Definition

GNU General Public License (GNU GPL or simply GPL)

The GNU General Public License, often shortened to GNU GPL (or simply GPL), lists terms and conditions for copying, modifying and distributing free software. The GPL was created by Richard Stallman in order to protect GNU software from being made proprietary. It is a specific implementation of his "copyleft" concept. According to Stallman, copyleft is a derivative of copyright law that serves "the opposite of its usual purpose: instead of a means of privatizing software, it becomes a means of keeping software free." (The name was taken from the humorous slogan, "Copyleft -- all rights reversed.")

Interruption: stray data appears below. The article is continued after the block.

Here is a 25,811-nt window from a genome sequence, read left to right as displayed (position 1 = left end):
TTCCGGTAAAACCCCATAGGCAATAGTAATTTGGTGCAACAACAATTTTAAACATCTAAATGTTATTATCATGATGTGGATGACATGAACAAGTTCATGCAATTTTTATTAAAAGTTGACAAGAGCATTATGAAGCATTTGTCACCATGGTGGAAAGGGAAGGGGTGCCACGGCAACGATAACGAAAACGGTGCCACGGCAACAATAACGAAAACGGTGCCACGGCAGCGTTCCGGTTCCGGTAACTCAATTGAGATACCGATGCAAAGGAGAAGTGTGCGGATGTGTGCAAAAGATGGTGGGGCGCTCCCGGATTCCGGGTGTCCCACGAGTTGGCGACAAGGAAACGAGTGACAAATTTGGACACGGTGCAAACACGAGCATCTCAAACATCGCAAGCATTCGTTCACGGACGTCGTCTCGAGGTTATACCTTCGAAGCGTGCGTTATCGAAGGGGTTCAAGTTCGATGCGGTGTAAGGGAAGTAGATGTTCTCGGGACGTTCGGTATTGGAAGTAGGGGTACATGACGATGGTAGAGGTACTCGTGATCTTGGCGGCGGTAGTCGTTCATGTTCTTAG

The first term of the GPL states that programmers may freely copy and distribute verbatim copies of a software program's source code, under the condition that each copy displays a copyright notice, disclaimer of warranty, intact GPL notices, and a copy of the GPL. The second term of the GPL, which deals with modification and redistribution of software, requires the same conditions as the first, along with notification of any changes made to the software.

The GPL itself is under the copyright ownership of the Free Software Foundation (FSF), a tax-exempt charity organization founded by Stallman's GNU project in order to generate funding for free software development.

This was last updated in May 2008
Posted by: Margaret Rouse

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